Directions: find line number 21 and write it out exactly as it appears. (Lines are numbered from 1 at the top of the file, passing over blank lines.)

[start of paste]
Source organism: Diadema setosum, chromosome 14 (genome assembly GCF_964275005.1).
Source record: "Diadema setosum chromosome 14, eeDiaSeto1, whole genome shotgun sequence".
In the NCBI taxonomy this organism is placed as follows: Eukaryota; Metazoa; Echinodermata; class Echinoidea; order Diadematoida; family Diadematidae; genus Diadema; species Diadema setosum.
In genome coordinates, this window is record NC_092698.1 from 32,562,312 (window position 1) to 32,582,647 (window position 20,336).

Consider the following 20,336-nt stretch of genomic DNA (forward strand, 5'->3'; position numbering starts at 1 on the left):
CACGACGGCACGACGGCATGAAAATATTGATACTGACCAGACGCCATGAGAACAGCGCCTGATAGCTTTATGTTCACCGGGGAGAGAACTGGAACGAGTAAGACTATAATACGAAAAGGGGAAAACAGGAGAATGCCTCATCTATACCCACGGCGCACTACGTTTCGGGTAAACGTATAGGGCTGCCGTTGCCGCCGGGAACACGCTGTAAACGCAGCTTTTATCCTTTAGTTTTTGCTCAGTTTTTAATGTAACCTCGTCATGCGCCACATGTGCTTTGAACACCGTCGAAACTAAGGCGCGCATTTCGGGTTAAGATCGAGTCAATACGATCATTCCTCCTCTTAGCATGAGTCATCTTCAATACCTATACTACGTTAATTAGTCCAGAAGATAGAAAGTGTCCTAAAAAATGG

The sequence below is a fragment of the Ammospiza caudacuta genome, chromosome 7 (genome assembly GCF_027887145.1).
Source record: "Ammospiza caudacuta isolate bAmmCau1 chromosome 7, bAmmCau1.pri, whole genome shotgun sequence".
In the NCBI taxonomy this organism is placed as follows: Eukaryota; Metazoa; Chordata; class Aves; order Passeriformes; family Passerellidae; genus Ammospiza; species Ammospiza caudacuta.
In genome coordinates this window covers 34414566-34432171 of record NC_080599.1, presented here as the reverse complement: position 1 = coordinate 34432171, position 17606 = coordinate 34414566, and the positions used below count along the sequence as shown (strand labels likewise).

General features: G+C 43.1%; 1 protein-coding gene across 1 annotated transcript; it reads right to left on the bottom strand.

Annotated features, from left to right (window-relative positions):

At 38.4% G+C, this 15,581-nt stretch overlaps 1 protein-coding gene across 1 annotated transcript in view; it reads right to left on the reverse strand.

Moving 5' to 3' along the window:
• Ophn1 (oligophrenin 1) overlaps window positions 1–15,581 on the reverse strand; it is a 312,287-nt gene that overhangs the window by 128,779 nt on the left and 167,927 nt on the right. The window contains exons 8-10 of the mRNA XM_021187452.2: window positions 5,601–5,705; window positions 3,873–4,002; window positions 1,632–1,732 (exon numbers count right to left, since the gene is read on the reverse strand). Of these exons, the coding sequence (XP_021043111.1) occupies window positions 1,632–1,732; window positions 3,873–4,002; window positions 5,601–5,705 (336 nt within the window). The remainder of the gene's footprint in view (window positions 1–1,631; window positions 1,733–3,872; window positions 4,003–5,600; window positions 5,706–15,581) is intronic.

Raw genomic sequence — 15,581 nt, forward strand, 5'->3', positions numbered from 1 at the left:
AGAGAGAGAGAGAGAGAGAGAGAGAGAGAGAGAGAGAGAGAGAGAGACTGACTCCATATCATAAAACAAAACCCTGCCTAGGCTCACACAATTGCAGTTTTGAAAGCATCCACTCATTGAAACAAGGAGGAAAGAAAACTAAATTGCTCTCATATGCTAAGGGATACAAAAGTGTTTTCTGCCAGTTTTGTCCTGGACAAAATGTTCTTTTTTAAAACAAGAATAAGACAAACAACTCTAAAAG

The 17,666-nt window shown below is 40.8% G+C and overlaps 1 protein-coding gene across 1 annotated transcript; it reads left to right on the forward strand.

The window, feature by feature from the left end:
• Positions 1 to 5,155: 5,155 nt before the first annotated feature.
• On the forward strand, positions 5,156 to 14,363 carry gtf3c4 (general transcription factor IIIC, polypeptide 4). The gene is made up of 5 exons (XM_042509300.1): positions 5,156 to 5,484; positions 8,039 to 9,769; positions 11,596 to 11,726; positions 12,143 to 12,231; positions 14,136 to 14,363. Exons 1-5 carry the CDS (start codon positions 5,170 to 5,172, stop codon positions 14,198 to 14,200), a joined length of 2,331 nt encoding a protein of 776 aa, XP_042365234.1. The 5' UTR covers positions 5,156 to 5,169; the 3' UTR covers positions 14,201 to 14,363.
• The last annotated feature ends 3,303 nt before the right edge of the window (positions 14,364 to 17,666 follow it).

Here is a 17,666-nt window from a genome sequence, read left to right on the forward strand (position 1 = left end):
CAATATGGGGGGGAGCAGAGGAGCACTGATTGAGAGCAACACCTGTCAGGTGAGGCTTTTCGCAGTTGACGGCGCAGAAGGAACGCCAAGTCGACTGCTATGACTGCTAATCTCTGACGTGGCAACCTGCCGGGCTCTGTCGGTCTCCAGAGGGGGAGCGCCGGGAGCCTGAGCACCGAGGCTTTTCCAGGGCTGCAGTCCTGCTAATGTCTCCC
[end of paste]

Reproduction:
• On the forward strand, positions 5,156 to 14,363 carry gtf3c4 (general transcription factor IIIC, polypeptide 4). The gene is made up of 5 exons (XM_042509300.1): positions 5,156 to 5,484; positions 8,039 to 9,769; positions 11,596 to 11,726; positions 12,143 to 12,231; positions 14,136 to 14,363. Exons 1-5 carry the CDS (start codon positions 5,170 to 5,172, stop codon positions 14,198 to 14,200), a joined length of 2,331 nt encoding a protein of 776 aa, XP_042365234.1. The 5' UTR covers positions 5,156 to 5,169; the 3' UTR covers positions 14,201 to 14,363.